Welcome to the Round of the Saintly Sixteen! After sixteen bruising, gut-wrenching, heart-pounding battles, we have cut the field of 32 saints in half. We’ve already seen our fair share of hotly contested match-ups, blow-outs, and Cinderellas and we’re only half-way through the bracket. Lent Madness, like Lent, is part endurance race and we encourage those who have come thus far -- both voters and contestants -- to buckle down for the duration and, in the words of Saint Paul, “Run with perseverance the race that is set before you.”
In this round, we move past basic biographies and delve into what we like to call “Quirks and Quotes.” We’ll learn some unusual facts about our saints and hear about them, either in their own words or in words uttered or written about them. Some of our holy men and women are quirkier than others and some are more quotable. As always, remember these match-ups are neither fair nor for the faint of heart. If you want a bland Lenten devotion you’ve come to the wrong place.
Yesterday's Round of 32 ended with the biggest rout of 2014 with Charles Wesley throttling his brother John 80% to 20%. As you make your informed and never irrational choices from here on out, you can always refresh your memory with the first round bios conveniently housed under the bracket tab by Bracket Czar Adam Thomas. Just click the appropriate links for the first round match-ups. Adam has also updated the Match-Up Calendar so you can see precisely when all the Saintly Sixteen action will take place. Print it out and staple it to your refrigerator!
We kick thing off with Basil the Great vs. Antony of Egypt. In the last round Basil defeated Christina the Astonishing while Antony turned back Mary of Egypt. Away we go!
Basil (330-379) was a prolific writer and preacher. His numerous writings included a treatise on the Holy Spirit; a Lenten series on Creation; writings on the Psalter; sermons on living the Christian life; liturgies and prayers; and hundreds of letters. Essentially, he was a one-man Forward Movement Tract* Rack. A few selections include:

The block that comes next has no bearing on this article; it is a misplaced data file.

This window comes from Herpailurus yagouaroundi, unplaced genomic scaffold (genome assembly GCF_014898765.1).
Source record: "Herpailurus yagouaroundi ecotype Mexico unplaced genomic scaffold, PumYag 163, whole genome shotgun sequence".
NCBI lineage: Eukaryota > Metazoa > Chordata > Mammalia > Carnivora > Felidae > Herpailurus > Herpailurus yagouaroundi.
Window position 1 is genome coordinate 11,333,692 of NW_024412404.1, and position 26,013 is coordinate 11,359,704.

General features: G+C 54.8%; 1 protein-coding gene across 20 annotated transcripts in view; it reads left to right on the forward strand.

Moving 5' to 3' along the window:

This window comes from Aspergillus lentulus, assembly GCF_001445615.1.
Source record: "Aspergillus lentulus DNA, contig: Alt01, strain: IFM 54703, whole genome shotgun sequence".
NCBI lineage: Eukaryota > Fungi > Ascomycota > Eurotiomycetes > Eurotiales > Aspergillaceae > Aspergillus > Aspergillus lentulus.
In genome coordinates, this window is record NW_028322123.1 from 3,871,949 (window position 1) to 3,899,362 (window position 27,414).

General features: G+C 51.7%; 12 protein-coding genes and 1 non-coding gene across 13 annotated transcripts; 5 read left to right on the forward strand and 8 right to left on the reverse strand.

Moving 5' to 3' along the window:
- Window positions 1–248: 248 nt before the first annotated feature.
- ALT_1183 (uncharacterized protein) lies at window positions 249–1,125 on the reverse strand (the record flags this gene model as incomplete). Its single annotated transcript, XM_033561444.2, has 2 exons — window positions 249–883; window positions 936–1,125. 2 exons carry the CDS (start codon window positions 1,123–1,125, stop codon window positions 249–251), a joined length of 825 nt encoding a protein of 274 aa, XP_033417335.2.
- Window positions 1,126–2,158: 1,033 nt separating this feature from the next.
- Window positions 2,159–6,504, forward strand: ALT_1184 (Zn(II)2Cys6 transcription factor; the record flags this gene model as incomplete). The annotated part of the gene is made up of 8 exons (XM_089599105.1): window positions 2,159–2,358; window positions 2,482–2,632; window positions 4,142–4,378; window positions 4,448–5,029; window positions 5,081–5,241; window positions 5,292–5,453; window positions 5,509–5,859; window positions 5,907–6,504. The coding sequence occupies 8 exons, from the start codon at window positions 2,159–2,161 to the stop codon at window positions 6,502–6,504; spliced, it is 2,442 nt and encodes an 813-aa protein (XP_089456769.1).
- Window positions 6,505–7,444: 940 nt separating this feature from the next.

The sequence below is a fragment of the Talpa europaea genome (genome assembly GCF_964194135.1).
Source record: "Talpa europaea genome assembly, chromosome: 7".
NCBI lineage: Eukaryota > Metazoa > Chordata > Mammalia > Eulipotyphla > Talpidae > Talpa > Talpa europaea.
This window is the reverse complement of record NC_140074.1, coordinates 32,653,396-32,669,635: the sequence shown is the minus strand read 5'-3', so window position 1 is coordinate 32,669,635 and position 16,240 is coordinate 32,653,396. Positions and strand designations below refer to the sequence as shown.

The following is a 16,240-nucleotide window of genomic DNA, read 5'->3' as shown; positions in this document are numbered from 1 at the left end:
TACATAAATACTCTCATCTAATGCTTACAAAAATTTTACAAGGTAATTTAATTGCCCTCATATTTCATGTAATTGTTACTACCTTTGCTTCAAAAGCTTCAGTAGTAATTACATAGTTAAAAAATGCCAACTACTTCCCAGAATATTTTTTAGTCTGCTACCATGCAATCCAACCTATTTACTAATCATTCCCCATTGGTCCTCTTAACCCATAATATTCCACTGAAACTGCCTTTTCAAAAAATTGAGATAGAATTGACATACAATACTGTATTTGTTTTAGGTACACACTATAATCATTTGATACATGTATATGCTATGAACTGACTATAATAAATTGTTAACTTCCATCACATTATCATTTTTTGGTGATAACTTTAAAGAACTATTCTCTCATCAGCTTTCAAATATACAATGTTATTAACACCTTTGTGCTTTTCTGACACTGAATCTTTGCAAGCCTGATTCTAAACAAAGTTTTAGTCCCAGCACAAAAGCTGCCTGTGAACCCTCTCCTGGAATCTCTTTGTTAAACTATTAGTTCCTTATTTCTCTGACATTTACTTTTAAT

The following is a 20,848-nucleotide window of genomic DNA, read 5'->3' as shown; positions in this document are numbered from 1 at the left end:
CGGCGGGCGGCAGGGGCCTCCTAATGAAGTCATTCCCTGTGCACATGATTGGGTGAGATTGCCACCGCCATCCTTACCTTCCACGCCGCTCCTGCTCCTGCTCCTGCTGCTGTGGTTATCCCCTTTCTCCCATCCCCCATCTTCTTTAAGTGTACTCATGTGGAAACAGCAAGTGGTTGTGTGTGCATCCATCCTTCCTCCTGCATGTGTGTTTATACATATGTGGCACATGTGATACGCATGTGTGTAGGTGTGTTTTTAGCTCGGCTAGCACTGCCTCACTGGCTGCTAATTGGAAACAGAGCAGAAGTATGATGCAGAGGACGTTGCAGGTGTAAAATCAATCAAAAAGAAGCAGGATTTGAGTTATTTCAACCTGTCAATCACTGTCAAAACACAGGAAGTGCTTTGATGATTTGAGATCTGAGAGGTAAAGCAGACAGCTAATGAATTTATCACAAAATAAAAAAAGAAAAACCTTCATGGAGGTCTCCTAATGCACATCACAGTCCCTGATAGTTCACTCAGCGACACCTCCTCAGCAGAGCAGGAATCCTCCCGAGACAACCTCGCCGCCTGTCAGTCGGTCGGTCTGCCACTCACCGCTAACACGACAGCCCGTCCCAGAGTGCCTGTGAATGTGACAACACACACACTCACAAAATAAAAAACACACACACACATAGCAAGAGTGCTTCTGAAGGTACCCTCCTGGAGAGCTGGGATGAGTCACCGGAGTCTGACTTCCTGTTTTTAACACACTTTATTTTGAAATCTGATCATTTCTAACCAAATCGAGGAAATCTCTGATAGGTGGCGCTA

How to Pray
Prayer is a request for what is good, offered by the devout of God. But we do not restrict this request simply to what is stated in words. We should not express our prayer merely in syllables, but also through the attitude of our soul and in the virtuous actions we do in our life. This is how you pray continually — not by offering prayer in words, but by joining yourself to God through your whole way of life, so that your life becomes one continuous and uninterrupted prayer.
When you sit down to eat, pray. When you eat bread, do so thanking God for being so generous to you. If you drink wine (or coffee), be mindful of God who has given it to you for your pleasure and as a relief in sickness. When you dress, thank God for His kindness in providing you with clothes. When you look at the sky and the beauty of the stars, throw yourself at God’s feet and adore Him who ordered things this way. When the sun goes down and when it rises, when you are asleep or awake, give thanks to God, who created and arranged all things for your benefit, to have you know, love and praise their Creator.
On Attachment to Possessions
The bread which you do not use is the bread of the hungry; the garment hanging in your wardrobe is the garment of him who is naked; the shoes that you do not wear are the shoes of the one who is barefoot; the money that you keep locked away is the money of the poor; the acts of charity that you do not perform are so many injustices that you commit.
Basil lived what he preached. He ate a bare minimum of food, just enough to survive. He owned only the clothes on his back and used any money he acquired to help the poor and needy.